New Network Shelf Space: Forgotten Time Periods, Inventing 'Schnursday'
Looking for something different in network television? Or just maybe more quality content? With apologies to time-shifting devices everywhere, it still comes down to finding more time periods for programming.
New for next season, CBS wants to open the door a bit on the one night network programmers abandoned years ago: Saturday. CBS will run original episodes of its longtime comedy utility player, "Rules of Engagement," in the 8 p.m. time slot, followed by some assorted comedy reruns.
The thinking here is that young men might tune in for a quick half-hour of yucks. This is a decent strategy. A couple of years ago ABC started up Saturday night college football, which has reaped sturdy results.
Like ABC, CBS won't be spending much money on this programming. Original episodes of "Rules" has been a great off-the-bench comedy, giving other CBS shows a little downtime usually right before bigger and key TV periods for networks -- February and May. CBS would need this strategy for next season.
CBS' Nina Tassler joked the network had so much good stuff in the works it needed to invent another night of the week, which she offered up as "Schnursday".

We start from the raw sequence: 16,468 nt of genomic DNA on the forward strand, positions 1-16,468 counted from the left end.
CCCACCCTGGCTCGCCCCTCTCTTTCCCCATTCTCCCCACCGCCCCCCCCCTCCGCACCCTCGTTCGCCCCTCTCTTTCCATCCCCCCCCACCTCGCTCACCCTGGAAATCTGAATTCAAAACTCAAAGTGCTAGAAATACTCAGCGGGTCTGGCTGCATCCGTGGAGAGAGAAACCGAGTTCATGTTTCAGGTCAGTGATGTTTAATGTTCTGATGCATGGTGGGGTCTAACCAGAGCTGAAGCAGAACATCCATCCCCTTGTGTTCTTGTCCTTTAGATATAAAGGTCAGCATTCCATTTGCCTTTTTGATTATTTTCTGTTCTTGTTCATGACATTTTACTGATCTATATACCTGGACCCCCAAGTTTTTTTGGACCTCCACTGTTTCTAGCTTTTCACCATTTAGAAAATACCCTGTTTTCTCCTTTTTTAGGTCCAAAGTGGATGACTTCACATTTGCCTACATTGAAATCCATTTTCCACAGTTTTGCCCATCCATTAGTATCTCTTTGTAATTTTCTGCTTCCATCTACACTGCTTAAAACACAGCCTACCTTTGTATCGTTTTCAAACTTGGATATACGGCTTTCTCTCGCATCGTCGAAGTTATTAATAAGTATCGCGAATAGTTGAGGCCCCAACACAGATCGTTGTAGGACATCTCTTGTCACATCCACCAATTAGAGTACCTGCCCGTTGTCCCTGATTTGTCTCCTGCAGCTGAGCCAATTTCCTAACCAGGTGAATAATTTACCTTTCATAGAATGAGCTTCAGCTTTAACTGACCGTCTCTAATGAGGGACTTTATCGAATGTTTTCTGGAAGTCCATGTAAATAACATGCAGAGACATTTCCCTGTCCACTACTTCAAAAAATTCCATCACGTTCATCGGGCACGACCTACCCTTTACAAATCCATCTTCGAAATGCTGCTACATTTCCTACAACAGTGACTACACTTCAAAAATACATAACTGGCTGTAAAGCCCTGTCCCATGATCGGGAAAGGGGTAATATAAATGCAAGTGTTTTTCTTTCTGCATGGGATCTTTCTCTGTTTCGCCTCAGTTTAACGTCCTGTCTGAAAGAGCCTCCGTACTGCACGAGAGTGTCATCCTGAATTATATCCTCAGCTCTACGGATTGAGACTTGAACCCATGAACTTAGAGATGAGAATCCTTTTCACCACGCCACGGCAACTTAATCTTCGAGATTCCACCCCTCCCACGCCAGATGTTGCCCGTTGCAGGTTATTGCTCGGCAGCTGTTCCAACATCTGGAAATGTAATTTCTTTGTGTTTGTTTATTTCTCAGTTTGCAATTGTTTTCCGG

Even ABC believes there is more to be gained from Friday, which offers up better ad revenues than Saturday, but has been definitely viewed as a lesser priority than Sunday through Thursday. New ABC Entertainment chief Paul Lee said Friday could be the place for the return of "family night" programming. A footnote here: Lee's previous post was running the cable network ABC Family.
Detractors might say there are better ways to go about this -- looking long-term. Digitally, video-demand-services still are part of the traditional TV environment and could still command some level of traditional TV advertising dollars. Lesser avenues, of course, are straight-to-Internet shows, which have a much weaker business model at the moment.
But networks won't see it this way anytime soon. And it's not just about advertising revenue. It's the current value of TV program marketing.
TV still draws more viewers and more viewing time than anytime else -- dwarfing all new digital platforms combined. And that still means one big thing: It's where viewers still find out about new shows. For all that Facebook and Twitter does to help socially connect viewers with TV shows, watching on-air TV promos is still the dominant way viewers find out about what's new on TV.
You want to know why NBC's "The Voice" opened so well, with an eye-popping 5.0 rating among 18-49 viewers? It was the wall to wall, on-air TV promos efforts on the NBC network and just about every single NBC and Comcast cable network and local cable spot affiliation known in the business. One competing TV marketing executive guessed the value of that launch promotion was akin to a theatrical movie opening-- some $35 million.
So if TV executives continue to look under rocks and behind corners for any possible elusive place to traditionally park their programs --- even in light of major digital TV business changes coming down the road --- you'll know why.
They are sticking to their own rules of engagement -- of viewers.